A biosensor is a diagnostic device used for the detection of a physical or chemical substance that combines a biological component with a physio-chemical detector. The reader of the biosensor device connects with the signal processors or associated electronics, which are primarily responsible for the display of results in a user-friendly manner. Now it is possible to generate a user-friendly display that includes a transducer and sensitive elements.
There are primarily two types of biosensors, some are portable and others are either the fixed type or bench-type. Some examples are electrochemical, catalytic Bead, photoionization, infrared, infrared Image, ultrasonic, holographic detectors/sensors and more recently surface plasmon resonance (SPR) and magneto-optic (MO) surface plasmon resonance (MOSPR)-based sensors.
The major requirement of any biosensors depends on the approach in terms of commercial applications and research in the identification of the target molecule, as well as the availability of an appropriate biological recognition element.
The most common and best example of a commercial biosensor is the blood glucose biosensor. This sensor utilizes the glucose-oxidase enzyme that breaks down the glucose. In this process of breakdown, it first oxidizes glucose and uses two electrons to reduce the flavin adenine dinucleotide (FAD) — an enzyme component to FADH2 which is then oxidized by the electrode in several steps. The resulting current is a measure of the concentration of glucose. In this scenario, the electrode is the transducer, and the enzymes are the biologically active components.
Applications of Biosensors
Most optical biosensors are based on the principle of surface plasmon resonance (SPR). The SPR occurs when a thin layer of gold on a high refractive index glass surface absorbs the laser light and produces electron waves (known as surface plasmons) on the gold surface. This condition arises at a specific angle and wavelength of the incident light. The phenomena depend on the binding of a target analyte to a receptor that produces a measurable signal.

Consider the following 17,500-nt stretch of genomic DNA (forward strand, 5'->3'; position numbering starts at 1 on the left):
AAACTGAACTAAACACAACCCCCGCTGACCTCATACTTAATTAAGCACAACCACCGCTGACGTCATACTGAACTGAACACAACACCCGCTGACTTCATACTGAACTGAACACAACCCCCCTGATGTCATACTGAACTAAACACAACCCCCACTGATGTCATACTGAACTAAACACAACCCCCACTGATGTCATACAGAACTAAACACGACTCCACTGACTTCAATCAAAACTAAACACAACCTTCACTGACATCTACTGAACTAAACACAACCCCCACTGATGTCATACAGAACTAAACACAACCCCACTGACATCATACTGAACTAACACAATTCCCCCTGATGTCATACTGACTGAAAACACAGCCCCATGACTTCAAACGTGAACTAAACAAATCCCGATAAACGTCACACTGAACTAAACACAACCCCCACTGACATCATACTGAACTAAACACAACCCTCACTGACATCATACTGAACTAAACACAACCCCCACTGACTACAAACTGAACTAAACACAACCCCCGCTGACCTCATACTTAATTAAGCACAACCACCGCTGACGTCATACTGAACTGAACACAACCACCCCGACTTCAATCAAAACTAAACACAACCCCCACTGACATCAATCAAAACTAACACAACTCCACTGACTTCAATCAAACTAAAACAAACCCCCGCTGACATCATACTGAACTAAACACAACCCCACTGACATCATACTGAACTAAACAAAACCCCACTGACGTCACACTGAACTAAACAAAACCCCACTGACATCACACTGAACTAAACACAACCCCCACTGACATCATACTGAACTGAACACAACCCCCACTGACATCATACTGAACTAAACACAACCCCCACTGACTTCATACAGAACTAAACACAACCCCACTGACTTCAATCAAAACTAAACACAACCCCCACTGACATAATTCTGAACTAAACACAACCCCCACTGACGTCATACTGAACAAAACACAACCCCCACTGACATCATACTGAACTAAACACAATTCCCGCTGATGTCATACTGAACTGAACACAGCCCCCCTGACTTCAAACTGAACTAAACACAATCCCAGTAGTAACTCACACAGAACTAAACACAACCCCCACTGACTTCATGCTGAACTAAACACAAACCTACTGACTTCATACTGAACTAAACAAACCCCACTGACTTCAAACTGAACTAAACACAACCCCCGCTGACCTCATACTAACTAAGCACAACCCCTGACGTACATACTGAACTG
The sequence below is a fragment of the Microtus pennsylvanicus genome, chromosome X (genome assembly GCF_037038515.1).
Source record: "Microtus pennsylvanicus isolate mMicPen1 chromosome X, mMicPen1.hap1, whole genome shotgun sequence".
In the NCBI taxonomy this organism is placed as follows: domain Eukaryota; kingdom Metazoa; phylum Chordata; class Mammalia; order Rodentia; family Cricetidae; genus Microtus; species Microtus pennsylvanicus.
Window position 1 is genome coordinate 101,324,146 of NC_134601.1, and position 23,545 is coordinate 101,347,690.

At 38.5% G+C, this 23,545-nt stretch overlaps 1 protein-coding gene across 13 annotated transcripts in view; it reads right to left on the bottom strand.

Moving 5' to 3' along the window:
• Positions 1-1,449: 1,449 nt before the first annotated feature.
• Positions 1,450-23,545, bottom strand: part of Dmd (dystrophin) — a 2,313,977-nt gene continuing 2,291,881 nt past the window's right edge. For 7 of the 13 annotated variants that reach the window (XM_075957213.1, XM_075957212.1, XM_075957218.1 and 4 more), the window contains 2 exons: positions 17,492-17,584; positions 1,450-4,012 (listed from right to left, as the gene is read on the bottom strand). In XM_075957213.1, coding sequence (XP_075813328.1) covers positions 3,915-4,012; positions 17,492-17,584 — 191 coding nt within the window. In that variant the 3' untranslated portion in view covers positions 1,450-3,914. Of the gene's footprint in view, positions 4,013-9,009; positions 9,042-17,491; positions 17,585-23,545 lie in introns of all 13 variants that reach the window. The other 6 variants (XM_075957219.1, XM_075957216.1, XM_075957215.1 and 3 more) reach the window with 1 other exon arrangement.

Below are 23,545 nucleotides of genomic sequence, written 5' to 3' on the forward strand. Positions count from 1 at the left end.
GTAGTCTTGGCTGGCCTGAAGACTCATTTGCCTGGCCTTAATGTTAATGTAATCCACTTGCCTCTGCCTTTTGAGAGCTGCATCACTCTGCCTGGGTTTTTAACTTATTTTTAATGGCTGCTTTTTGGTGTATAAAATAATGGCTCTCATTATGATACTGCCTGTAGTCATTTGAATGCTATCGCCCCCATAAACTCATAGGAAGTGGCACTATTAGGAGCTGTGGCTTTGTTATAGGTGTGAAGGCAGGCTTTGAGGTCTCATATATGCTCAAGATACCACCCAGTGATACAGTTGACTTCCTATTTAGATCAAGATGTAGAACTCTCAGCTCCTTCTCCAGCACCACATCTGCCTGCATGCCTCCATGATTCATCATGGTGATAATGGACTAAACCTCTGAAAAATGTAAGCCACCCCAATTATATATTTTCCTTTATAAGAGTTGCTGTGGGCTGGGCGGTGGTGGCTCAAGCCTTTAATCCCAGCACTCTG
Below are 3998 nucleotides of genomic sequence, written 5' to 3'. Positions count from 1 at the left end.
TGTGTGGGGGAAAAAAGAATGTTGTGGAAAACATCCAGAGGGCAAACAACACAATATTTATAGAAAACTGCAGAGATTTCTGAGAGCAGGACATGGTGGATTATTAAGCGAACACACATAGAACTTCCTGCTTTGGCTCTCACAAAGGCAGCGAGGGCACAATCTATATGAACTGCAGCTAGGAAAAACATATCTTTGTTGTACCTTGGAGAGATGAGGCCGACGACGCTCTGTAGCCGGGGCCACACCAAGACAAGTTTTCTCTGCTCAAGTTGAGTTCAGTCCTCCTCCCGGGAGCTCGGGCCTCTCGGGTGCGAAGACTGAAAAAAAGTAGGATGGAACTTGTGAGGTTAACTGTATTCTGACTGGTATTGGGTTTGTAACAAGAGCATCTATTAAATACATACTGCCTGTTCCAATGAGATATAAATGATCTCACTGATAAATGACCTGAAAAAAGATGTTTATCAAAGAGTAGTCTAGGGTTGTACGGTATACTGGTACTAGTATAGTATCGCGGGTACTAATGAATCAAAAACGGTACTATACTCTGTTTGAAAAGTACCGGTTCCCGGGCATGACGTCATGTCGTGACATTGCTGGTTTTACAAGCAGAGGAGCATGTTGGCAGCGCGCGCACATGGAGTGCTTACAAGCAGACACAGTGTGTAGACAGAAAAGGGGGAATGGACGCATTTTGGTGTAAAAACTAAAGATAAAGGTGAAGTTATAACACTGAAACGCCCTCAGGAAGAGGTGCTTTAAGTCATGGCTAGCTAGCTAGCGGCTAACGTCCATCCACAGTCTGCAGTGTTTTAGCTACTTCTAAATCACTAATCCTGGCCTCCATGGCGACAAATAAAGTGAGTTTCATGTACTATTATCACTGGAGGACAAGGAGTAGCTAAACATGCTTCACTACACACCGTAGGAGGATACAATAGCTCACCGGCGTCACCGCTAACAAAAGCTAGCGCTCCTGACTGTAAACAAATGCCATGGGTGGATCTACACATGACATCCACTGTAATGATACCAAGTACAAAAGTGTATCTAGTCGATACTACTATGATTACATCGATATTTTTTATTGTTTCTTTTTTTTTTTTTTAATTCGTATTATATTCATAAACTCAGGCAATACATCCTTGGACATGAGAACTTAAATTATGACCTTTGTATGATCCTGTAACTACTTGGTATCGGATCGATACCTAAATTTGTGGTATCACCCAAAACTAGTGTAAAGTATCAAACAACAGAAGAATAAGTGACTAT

One way the SPR sensors operate is by using a sensor chip. The chip consists of a plastic cassette supporting a glass plate, coated with a microscopic layer of gold on one of the sides. This side is where the optical detection apparatus of the instrument lies. The opposite side of the plate is then attached to the microfluid flow system that allows the passage of reagents in the solution.
The glass sensor chip of this side can be modified in a number of ways, which allows easy attachment of molecules of interest. Hence, the refractive index at the flow side of the chip surface has a direct influence on the behavior of the light reflected off the sensor side. The flow side of the chip has an effect bonded on the refractive index of the material of interest and in this way, biological interactions are measured to a high degree of sensitivity. As a result, the refractive index of the medium changes near the surface when the biomolecules are attached to the surface and the angle of SPR varies as the function of this change.
Biological biosensors are designed from a genetically modified form of a native protein or enzyme. The protein is configured for the detection of a specific analyte and the ensuing signal is read with the help of detection instruments such as fluorometers or luminometers, to name a few. To read more about “Biosensors” Click Here.